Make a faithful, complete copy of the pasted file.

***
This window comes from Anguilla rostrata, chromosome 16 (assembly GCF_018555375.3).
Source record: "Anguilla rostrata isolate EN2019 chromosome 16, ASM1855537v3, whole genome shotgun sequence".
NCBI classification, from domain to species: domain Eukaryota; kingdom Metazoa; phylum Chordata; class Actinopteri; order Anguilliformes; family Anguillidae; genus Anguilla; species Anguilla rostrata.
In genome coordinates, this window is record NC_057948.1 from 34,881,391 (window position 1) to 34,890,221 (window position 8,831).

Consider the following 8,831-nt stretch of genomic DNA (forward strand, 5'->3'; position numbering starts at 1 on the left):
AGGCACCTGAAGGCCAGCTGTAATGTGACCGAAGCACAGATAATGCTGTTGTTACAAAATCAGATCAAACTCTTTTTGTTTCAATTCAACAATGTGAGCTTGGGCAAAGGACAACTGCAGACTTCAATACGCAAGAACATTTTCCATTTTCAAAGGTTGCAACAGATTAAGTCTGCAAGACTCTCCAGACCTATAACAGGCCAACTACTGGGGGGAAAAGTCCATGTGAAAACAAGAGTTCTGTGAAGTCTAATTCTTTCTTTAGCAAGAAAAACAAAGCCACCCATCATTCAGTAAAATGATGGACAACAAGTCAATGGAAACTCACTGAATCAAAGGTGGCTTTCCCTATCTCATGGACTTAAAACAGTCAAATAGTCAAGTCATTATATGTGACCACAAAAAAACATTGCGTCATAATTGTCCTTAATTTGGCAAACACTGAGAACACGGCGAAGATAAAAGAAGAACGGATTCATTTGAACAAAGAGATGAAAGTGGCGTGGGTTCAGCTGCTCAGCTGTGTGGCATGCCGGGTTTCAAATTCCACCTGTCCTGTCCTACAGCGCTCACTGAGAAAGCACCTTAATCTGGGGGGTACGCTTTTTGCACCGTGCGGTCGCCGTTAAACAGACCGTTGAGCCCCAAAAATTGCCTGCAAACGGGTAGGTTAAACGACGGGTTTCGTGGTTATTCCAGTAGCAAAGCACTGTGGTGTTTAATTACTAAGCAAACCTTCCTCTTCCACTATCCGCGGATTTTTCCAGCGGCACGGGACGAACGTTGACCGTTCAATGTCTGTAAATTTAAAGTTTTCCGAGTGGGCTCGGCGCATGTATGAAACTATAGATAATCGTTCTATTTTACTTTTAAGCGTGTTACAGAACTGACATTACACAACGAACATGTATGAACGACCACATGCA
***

This window comes from Anguilla rostrata, chromosome 16 (assembly GCF_018555375.3).
Source record: "Anguilla rostrata isolate EN2019 chromosome 16, ASM1855537v3, whole genome shotgun sequence".
NCBI classification, from domain to species: domain Eukaryota; kingdom Metazoa; phylum Chordata; class Actinopteri; order Anguilliformes; family Anguillidae; genus Anguilla; species Anguilla rostrata.
In genome coordinates, this window is record NC_057948.1 from 34,881,391 (window position 1) to 34,890,221 (window position 8,831).

Consider the following 8,831-nt stretch of genomic DNA (forward strand, 5'->3'; position numbering starts at 1 on the left):
AGGCACCTGAAGGCCAGCTGTAATGTGACCGAAGCACAGATAATGCTGTTGTTACAAAATCAGATCAAACTCTTTTTGTTTCAATTCAACAATGTGAGCTTGGGCAAAGGACAACTGCAGACTTCAATACGCAAGAACATTTTCCATTTTCAAAGGTTGCAACAGATTAAGTCTGCAAGACTCTCCAGACCTATAACAGGCCAACTACTGGGGGGAAAAGTCCATGTGAAAACAAGAGTTCTGTGAAGTCTAATTCTTTCTTTAGCAAGAAAAACAAAGCCACCCATCATTCAGTAAAATGATGGACAACAAGTCAATGGAAACTCACTGAATCAAAGGTGGCTTTCCCTATCTCATGGACTTAAAACAGTCAAATAGTCAAGTCATTATATGTGACCACAAAAAAACATTGCGTCATAATTGTCCTTAATTTGGCAAACACTGAGAACACGGCGAAGATAAAAGAAGAACGGATTCATTTGAACAAAGAGATGAAAGTGGCGTGGGTTCAGCTGCTCAGCTGTGTGGCATGCCGGGTTTCAAATTCCACCTGTCCTGTCCTACAGCGCTCACTGAGAAAGCACCTTAATCTGGGGGGTACGCTTTTTGCACCGTGCGGTCGCCGTTAAACAGACCGTTGAGCCCCAAAAATTGCCTGCAAACGGGTAGGTTAAACGACGGGTTTCGTGGTTATTCCAGTAGCAAAGCACTGTGGTGTTTAATTACTAAGCAAACCTTCCTCTTCCACTATCCGCGGATTTTTCCAGCGGCACGGGACGAACGTTGACCGTTCAATGTCTGTAAATTTAAAGTTTTCCGAGTGGGCTCGGCGCATGTATGAAACTATAGATAATCGTTCTATTTTACTTTTAAGCGTGTTACAGAACTGACATTACACAACGAACATGTATGAACGACCACATGCA